The word “robot” was first used to describe a humanoid in the 1920 fictional Czech-language play “R.U.R.” by Karel Čapek. A general fascination with machines becoming more “human” has been steadily growing ever since.
Today, what’s being referred to as artificial intelligence (A.I.) – including machine learning – is used to discover materials, craft perfumes, develop technology for space travel and self-driving cars, help develop drugs and vaccines, forecast weather, and develop design options for construction. A LinkedIn article relates that computers can talk like people, translate multiple languages, create music, produce paintings, and design products. It follows that inventions involving A.I. could soon touch most aspects of our lives.
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It seems feasible, then, to copyright or trademark an A.I. system’s creative output. But what about patents? As explained in a Nature.com commentary, this is becoming a quandary for patent laws around the world.
Developed in the late 1700s, patent laws assumed inventors would be human. Even when the World Trade Organization finalized its Agreement on Trade-Related Aspects of Intellectual Property Rights (TRIPS) in 1994, the framers did not foresee that an inventor might be a machine. That same treaty still figures in international patent standards.
Most of today’s A.I. involves machine learning. A.I. development still isn’t at the point where machines can duplicate the diverse, complex thought processes and creativity of people. In construction for example, A.I. and the Internet of Things (IoT) primarily augment or reduce the need for human involvement in a process.
- A person sets up the problem.
- The person inputs data into the machine.
- The machine ranks the data and presents options.
- The person interprets and responds to the options.
- New data (response) is input to be analyzed.
- The machine learns from the response and processes the new data accordingly.
- More options are presented for analysis by the person.
The role of the person in the process qualifies them as the inventor.
Copyrights and Trade Secrets
A blog article on IPWatchdog.com points out that, when A.I. is used to help write software, that software can be copyright protected. Since the copyright law requires a human author, having a human review code and make analytical decisions means a human author can be named and the copyright enforced.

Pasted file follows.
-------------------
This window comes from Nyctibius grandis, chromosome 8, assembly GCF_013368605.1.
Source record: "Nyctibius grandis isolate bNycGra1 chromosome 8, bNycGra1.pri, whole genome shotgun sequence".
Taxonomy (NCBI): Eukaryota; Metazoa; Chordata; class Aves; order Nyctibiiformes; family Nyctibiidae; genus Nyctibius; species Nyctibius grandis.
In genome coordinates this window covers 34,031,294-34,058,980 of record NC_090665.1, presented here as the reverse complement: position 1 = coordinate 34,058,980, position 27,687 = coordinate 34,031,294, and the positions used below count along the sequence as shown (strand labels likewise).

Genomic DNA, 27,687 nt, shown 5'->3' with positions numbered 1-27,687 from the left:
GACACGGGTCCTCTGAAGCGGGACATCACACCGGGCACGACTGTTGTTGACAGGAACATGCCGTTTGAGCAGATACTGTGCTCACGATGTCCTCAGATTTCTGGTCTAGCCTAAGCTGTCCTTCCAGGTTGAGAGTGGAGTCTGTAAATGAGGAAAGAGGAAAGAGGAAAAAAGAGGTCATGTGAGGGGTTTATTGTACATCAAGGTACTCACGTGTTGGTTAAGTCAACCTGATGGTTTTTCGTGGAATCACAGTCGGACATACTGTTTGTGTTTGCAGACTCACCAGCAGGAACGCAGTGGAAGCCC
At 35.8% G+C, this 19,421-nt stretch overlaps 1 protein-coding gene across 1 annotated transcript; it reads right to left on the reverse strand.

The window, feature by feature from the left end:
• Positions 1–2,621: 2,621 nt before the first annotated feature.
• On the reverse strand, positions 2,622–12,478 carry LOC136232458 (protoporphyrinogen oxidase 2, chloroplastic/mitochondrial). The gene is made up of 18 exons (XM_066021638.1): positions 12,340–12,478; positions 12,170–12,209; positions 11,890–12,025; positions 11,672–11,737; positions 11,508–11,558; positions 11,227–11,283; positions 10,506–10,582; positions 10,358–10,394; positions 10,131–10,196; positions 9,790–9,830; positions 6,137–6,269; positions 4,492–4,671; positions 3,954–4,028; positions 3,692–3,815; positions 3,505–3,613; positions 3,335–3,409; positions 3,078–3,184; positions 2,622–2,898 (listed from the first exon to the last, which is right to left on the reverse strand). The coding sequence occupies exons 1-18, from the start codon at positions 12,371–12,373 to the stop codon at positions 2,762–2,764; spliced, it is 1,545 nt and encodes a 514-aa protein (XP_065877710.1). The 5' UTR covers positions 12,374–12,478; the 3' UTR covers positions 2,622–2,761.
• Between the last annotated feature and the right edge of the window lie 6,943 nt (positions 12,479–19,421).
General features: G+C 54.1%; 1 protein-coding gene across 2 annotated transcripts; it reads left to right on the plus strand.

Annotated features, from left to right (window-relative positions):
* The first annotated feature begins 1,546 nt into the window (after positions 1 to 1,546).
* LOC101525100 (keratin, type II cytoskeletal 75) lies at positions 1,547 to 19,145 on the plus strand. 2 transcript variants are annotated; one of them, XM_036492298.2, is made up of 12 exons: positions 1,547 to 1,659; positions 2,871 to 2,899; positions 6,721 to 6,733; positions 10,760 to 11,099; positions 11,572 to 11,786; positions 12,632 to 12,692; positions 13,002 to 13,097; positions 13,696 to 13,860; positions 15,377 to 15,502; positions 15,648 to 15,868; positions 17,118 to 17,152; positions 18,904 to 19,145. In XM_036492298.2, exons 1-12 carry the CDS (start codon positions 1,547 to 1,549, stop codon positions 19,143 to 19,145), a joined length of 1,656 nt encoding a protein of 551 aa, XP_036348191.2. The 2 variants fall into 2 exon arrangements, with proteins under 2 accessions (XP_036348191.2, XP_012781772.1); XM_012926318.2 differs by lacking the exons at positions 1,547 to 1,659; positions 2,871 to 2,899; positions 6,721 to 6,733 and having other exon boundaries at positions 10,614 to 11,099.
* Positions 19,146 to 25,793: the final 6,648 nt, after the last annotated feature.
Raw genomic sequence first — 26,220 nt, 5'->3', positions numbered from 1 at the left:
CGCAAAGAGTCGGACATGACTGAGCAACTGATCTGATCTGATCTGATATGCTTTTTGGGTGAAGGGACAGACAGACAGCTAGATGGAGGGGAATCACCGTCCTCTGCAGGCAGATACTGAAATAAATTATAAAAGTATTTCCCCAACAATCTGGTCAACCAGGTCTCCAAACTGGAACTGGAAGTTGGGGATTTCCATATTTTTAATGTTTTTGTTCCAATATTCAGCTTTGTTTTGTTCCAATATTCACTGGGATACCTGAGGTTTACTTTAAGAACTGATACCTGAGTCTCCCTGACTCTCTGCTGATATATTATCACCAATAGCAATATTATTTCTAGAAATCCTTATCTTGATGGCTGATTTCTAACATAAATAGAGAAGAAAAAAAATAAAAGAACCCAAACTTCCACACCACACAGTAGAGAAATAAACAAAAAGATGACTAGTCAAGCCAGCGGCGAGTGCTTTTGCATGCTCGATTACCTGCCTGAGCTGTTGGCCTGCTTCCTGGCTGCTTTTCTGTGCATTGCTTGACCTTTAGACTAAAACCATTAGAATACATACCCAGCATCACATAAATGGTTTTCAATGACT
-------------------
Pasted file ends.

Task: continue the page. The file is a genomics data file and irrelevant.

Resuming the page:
Trade secret protection covers information that has economic value as long as it remains valuable and is kept secret. Therefore, the advanced algorithms rooted in A.I., plus inventions that are conceived by A.I., may be protected as trade secrets rather than needing patents.
In its “historical milestones,” the World Intellectual Property Organization (WIPO) explained that about 340,000 patent applications for A.I.-related inventions have been filed since 1956, and from 2012 to now there has been a “patent boom,” with most A.I.-related patent filings in the U.S. and China.
As mentioned in the publication, “WIPO Technology Trends 2019: Artificial Intelligence,” as A.I. develops, hypothetical questions may become real issues, including inventorship. Worldwide, a critical detail of the patent system is who invented the thing being patented; the tech-age question goes further: “Does that “who” have to be human?” Can A.I. systems be listed as inventors on patent filings?
It’s been widely reported that patent applications naming an A.I. system as the inventor have been filed worldwide. In July 2021 the South African Patent Office granted a patent to the A.I. system DABUS as the sole inventor for a food container. Days later, an Australian court did the same, although that was later reversed and is under appeal as of June 2022. As a side effect, this may generate thought around international treaties to protect such patents.
In the U.S. in 2020, as reported by Bloomberg Law and The Verge, the Patent Office ruled under patent law only “natural persons” can be named as inventors:
- An inventor must be an “individual.”
- Legal decisions have clarified that individuals are people.
- A.I. systems are not people.
Many current uses of A.I. don’t create unique inventions that would warrant a patent. Yet, as A.I. technology advances, a machine could devise something “novel” and “non-obvious,” which are specific criteria for a patent.
In most countries for now, those who want patent protection should ensure there is a human involved in interpreting the final results of their A.I. process, so they can be named as the inventor.
Someday A.I. may be sophisticated enough to widely qualify as an inventor. Ultimately it’s up to legislative bodies to decide how patent law needs to change to accommodate A.I. inventions. The commentary in Nature.com opined that revamping patent law and an international treaty will not be easy, but not doing so will be worse.